Using Pitcher Strikeout Rates As Hitters
Starting pitchers in the NL tend to look better than pitchers in the AL. This is mostly because the AL has a designated hitter slot, while the NL uses pitchers at the plate, who tend to be awful hitters and can be relied upon for automatic outs. Because of this pitchers advantage, most of the best pitchers in daily fantasy tend to be in the NL, especially on DraftKings where negative points for hits and walks are included.
When I’m choosing pitchers for daily fantasy baseball, I tend to assume the opposing pitcher is going to be worth an automatic strikeout or two. But surely pitchers vary in skill as hitters. How does the skill of the opposing pitcher as a hitter impact the projected performance of a target pitcher?
You can find data on pitchers as hitters over at Fangraphs. The following link looks at data since 2000 for pitchers with 30+ plate appearances. These sample sizes are extremely small in a lot of cases, but strikeout percentage stabilizes over a pretty small amount of plate appearances.
There are 484 pitchers who have had 30 or more plate appearances since 2000. As you can see, each player vastly differs in their strikeout percentage.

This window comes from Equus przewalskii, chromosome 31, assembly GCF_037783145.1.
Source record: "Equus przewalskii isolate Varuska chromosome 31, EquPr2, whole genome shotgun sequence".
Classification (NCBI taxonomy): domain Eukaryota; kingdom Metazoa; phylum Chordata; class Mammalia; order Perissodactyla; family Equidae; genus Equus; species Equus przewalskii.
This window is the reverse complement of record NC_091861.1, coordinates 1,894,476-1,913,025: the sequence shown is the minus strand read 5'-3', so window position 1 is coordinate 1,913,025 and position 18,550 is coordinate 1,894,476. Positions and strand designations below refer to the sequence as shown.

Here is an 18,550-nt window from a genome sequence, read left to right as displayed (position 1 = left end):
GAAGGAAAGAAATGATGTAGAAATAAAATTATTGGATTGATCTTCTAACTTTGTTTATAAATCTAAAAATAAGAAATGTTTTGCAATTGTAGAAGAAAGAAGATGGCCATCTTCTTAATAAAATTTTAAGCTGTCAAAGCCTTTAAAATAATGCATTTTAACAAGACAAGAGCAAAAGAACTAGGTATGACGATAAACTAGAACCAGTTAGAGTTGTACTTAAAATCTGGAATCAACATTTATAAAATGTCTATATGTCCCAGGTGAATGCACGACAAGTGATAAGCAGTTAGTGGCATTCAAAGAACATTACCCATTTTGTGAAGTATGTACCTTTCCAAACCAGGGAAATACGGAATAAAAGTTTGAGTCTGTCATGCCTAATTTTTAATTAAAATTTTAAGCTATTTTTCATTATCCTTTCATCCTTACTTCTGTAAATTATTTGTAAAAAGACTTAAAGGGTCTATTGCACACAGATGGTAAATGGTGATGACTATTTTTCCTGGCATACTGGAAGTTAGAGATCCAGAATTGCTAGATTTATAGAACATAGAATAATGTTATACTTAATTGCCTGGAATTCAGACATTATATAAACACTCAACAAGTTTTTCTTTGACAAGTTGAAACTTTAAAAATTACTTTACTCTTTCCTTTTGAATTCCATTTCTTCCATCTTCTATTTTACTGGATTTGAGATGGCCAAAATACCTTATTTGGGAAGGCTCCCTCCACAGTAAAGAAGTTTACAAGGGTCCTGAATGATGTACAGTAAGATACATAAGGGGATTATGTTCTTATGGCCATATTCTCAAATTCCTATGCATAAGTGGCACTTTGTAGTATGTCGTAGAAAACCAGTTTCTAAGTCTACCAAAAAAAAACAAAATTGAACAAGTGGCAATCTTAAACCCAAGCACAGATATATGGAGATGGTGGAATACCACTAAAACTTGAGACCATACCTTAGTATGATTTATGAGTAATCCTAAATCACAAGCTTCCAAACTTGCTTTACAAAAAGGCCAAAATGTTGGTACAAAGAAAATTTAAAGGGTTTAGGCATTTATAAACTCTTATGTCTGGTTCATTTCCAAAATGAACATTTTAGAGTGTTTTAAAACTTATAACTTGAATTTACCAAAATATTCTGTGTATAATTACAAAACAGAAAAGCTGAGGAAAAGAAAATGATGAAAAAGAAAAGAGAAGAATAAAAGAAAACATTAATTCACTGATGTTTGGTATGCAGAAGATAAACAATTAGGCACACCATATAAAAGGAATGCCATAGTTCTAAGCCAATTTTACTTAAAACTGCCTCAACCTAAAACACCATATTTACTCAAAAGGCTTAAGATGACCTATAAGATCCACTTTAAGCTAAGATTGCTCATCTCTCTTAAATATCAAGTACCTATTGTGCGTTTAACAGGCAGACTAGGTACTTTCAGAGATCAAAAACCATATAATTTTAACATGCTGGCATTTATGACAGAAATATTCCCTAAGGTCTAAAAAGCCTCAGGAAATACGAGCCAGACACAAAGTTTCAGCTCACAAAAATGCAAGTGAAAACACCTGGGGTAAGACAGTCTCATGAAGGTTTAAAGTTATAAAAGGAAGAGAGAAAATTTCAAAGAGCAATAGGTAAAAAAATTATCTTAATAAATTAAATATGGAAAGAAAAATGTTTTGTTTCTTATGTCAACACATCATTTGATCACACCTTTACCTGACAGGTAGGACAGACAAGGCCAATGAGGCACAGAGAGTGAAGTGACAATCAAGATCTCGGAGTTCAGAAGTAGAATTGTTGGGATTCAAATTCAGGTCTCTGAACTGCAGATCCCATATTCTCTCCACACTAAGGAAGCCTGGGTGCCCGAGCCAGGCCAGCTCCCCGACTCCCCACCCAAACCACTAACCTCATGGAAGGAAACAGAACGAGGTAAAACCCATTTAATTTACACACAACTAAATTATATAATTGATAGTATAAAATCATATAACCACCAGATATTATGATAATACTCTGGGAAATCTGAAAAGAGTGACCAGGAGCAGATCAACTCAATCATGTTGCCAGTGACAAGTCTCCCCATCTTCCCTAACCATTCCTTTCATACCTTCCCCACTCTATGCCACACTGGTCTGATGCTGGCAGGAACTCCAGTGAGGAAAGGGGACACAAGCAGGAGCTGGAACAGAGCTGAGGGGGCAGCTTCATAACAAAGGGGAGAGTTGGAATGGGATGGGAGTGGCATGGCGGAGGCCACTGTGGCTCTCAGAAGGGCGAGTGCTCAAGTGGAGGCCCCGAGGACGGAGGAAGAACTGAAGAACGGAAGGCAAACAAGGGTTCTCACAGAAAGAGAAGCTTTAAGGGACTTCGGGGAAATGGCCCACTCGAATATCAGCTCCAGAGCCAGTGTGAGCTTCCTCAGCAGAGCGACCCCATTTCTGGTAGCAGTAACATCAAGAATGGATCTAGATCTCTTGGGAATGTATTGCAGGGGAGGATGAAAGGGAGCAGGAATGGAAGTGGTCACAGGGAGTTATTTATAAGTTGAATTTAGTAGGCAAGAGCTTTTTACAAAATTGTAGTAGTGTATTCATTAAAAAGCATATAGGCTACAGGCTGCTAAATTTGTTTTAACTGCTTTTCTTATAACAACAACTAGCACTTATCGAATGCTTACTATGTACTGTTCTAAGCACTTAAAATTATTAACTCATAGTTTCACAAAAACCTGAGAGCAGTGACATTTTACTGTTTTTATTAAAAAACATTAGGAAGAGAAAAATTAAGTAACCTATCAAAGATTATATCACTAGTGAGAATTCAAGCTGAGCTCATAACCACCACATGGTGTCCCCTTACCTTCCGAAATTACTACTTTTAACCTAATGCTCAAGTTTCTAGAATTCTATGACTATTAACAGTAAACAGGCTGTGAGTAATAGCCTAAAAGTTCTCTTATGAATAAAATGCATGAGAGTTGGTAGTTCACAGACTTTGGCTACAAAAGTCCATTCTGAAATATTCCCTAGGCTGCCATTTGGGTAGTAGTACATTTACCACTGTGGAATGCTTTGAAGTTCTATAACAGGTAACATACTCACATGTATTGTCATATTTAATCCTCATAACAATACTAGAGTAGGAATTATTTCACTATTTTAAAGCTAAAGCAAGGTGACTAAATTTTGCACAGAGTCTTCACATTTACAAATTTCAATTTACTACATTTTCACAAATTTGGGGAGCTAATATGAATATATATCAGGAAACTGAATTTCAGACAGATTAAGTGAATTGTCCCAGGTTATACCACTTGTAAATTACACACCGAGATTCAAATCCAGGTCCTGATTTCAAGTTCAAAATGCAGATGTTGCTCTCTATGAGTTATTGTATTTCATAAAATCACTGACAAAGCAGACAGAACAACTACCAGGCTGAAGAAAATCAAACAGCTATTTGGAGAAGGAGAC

Here’s a quick run through the data. Daniel Cabrera is by far the worst pitcher as a hitter with a 75% strikeout rate. Livan Hernandez is the best in a huge sample with a 10.2% strikeout rate. The highest wOBA player is Micah Owings, who would be the 2nd best hitter on the Diamondbacks this year if he was still in the majors. Jon Lester has the worst wOBA, only .016. He’s never actually had a hit in his career.
Because the strikeout rates are very different, the hitter skill of the opposing pitcher actually does have some impact on our pitcher projections, albeit not a large one. Let’s assume a pitcher will, on average, see the plate twice a game as a hitter. An average pitcher, pitching against Daniel Cabrera, would average 1.5 strikeouts against Cabrera alone. That same pitcher against Livan Hernandez would only average 0.2 strikeouts. That is a 1.3 strikeout difference, equal to 1.3 more expected fantasy points for our pitcher on FanDuel, which is quite a huge impact for one player.
This data comes in use today as we have two high strikeout pitchers on the hill. Travis Wood has a career 33.5% strikeout rate, but going against lefty Francisco Liriano should make him quite a bit worse. Lance Lynn has one of the highest strikeout rates among active pitchers, 48.3%, which should have a positive impact on Gio Gonzalez strikeout projection.
Strikeout projections for pitchers as hitters are more interesting than useful, but they are a good metric to use as a tiebreaker between pitchers who are projected close to equally. Use pitcher strikeout rates as hitters to help determine that quality of strikeout matchup for a batting order.View all posts by Daniel Steinberg